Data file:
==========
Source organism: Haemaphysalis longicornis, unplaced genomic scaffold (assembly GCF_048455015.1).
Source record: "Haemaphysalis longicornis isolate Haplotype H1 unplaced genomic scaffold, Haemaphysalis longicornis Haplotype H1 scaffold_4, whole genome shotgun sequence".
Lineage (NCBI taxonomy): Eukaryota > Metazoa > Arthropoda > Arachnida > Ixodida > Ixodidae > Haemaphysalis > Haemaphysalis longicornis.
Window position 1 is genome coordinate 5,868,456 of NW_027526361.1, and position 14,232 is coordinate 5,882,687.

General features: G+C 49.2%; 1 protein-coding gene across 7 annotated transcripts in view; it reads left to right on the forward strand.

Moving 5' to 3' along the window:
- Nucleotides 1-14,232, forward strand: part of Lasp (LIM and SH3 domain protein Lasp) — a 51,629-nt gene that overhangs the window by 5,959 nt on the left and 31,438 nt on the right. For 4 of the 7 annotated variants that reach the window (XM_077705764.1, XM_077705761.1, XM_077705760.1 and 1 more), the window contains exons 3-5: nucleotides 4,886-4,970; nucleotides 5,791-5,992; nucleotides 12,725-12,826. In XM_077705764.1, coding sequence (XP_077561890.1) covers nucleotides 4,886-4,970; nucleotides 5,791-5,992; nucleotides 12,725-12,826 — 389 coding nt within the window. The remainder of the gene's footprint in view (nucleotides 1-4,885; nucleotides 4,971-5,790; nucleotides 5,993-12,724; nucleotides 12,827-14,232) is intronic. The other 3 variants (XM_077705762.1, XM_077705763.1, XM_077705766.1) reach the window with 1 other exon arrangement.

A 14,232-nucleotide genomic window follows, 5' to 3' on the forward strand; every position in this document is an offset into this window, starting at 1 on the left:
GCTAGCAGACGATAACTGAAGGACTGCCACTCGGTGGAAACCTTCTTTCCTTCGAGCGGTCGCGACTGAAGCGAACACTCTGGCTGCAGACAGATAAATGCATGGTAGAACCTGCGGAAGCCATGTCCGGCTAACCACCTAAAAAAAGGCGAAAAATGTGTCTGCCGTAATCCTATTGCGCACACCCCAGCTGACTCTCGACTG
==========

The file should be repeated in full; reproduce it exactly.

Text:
Source organism: Haemaphysalis longicornis, unplaced genomic scaffold (assembly GCF_048455015.1).
Source record: "Haemaphysalis longicornis isolate Haplotype H1 unplaced genomic scaffold, Haemaphysalis longicornis Haplotype H1 scaffold_4, whole genome shotgun sequence".
Lineage (NCBI taxonomy): Eukaryota > Metazoa > Arthropoda > Arachnida > Ixodida > Ixodidae > Haemaphysalis > Haemaphysalis longicornis.
Window position 1 is genome coordinate 5,868,456 of NW_027526361.1, and position 14,232 is coordinate 5,882,687.

General features: G+C 49.2%; 1 protein-coding gene across 7 annotated transcripts in view; it reads left to right on the forward strand.

Moving 5' to 3' along the window:
- Nucleotides 1-14,232, forward strand: part of Lasp (LIM and SH3 domain protein Lasp) — a 51,629-nt gene that overhangs the window by 5,959 nt on the left and 31,438 nt on the right. For 4 of the 7 annotated variants that reach the window (XM_077705764.1, XM_077705761.1, XM_077705760.1 and 1 more), the window contains exons 3-5: nucleotides 4,886-4,970; nucleotides 5,791-5,992; nucleotides 12,725-12,826. In XM_077705764.1, coding sequence (XP_077561890.1) covers nucleotides 4,886-4,970; nucleotides 5,791-5,992; nucleotides 12,725-12,826 — 389 coding nt within the window. The remainder of the gene's footprint in view (nucleotides 1-4,885; nucleotides 4,971-5,790; nucleotides 5,993-12,724; nucleotides 12,827-14,232) is intronic. The other 3 variants (XM_077705762.1, XM_077705763.1, XM_077705766.1) reach the window with 1 other exon arrangement.

A 14,232-nucleotide genomic window follows, 5' to 3' on the forward strand; every position in this document is an offset into this window, starting at 1 on the left:
GCTAGCAGACGATAACTGAAGGACTGCCACTCGGTGGAAACCTTCTTTCCTTCGAGCGGTCGCGACTGAAGCGAACACTCTGGCTGCAGACAGATAAATGCATGGTAGAACCTGCGGAAGCCATGTCCGGCTAACCACCTAAAAAAAGGCGAAAAATGTGTCTGCCGTAATCCTATTGCGCACACCCCAGCTGACTCTCGACTG